Til it happens to you
Last night, I finally watched Lady Gaga’s performance of “Til it Happens to You,” from the 2016 Academy Awards. Then I picked up the Kleenex I’d soaked with my tears, rotated a load of laundry, and made some soup. My husband came home and we watched some television and then went to bed and then about 4:00 a.m. (4:11, to be exact), I rolled out of the bed I wasn’t sleeping in and came back out to the couch to try to write what was going through my head.
Instead, I read the commentary by Hana Schank in Salon magazine about why Gen Xers don’t like Clinton that will irritate younger voters but which mirrors my experience in moving to a support for Hillary Clinton that is based on a lifetime of being a woman in a society that just doesn’t value women, our experiences, any of it.
I finished reading Schank’s piece and the last few seconds of Lady Gaga’s performance swelled in my mind’s eye: of the group of survivors who took the stage to show the face of sexual assault. But I wasn’t crying, this time. This time, I knew why I hadn’t slept for much of the night and why I couldn’t write about any of it then. This time, I saw those silhouettes, with the words drawn on their arms and their faces resolute and I let my weariness and resignation boil away in my anger.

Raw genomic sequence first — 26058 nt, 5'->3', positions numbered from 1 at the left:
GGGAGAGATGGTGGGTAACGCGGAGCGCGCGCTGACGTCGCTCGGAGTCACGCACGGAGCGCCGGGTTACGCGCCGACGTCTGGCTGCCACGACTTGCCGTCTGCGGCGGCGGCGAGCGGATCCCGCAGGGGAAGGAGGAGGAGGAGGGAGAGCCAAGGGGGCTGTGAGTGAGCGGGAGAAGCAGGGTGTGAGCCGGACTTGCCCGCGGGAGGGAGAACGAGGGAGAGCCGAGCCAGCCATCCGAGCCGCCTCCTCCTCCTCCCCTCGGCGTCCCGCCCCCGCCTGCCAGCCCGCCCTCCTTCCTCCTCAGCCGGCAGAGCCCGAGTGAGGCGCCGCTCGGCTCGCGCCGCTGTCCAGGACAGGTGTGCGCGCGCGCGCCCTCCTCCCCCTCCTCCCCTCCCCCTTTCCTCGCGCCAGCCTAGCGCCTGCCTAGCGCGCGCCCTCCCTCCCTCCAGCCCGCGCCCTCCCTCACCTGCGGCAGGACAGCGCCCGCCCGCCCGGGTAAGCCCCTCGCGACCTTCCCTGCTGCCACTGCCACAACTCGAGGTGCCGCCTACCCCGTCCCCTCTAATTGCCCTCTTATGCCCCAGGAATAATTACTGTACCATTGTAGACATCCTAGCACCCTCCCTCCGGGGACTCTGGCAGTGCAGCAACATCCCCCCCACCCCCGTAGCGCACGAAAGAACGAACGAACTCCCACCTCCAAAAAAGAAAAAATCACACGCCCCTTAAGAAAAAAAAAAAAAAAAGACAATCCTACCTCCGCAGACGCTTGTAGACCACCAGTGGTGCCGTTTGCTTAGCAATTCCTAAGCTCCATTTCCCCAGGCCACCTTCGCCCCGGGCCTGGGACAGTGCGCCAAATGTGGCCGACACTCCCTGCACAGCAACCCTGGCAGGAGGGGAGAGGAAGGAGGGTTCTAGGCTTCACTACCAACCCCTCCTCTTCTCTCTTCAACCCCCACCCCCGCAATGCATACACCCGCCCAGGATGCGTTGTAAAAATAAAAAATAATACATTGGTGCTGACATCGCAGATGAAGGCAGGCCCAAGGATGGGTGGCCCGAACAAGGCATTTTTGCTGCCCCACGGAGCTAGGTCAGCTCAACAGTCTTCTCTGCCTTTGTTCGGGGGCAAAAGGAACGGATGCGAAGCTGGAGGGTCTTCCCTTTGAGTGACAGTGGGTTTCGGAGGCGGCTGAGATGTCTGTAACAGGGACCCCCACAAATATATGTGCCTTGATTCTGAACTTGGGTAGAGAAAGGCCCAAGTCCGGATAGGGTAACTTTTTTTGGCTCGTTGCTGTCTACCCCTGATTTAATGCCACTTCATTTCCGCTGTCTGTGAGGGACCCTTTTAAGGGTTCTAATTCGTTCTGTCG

I could talk about my personal experiences with male sexual aggression or about that of the women I know and love, but the particulars are not what I want to focus on here. And I don’t want to talk about “rape” because that term limits the discussion and makes people say stupid things like “real rape” and gets away from the problems of a society which continues to allow men to be openly hostile, threatening AND violent against women with seemingly few consequences.
I’m not going to pretend this is a new concept, but I am going to attest that it is new-ish to me in the context of realizing, like Schank did about workplace slights, that male sexual aggression is everywhere. It inundates the very heart of being a woman, that I am in no way surprised at the energy of young women who demand that rape culture be eliminated nor in the fire and raw emotion in Lady Gaga’s presentation.
Yes. All. Women. You define rape as you will, but there are no women who escape the sexual aggression of men. We try to live bravely in a world that still wants to tell us that our clothes incite rape. Or to just go ahead and smile at the creep who says “smile little lady,” so he won’t chase you down the road yelling vulgarities at you (if you’re lucky, that’s all he’ll do). Or to not make waves when the guy at work repeatedly makes comments about how you look because, well, it happens to all of us and is a representation of who he is, and not who you are.
Yep. That last one? That was what I was about to say to my 17-year-old daughter last night. Just deal, I wanted to say. We’ve all had to learn to live with it. But I stopped myself. Is the guy dangerous? I doubt it. He’s probably just some jerk who learned all he knows about impressing women from the culture he is steeped in and doesn’t see a thing wrong with it. And when my daughter complained about him for the second time, do I want to tell her not to because you don’t know what kind of aggression this guy will pull out of his dude-culture bag? Will it continue to be verbal only or will it escalate? Is she safe because she won’t take it any more?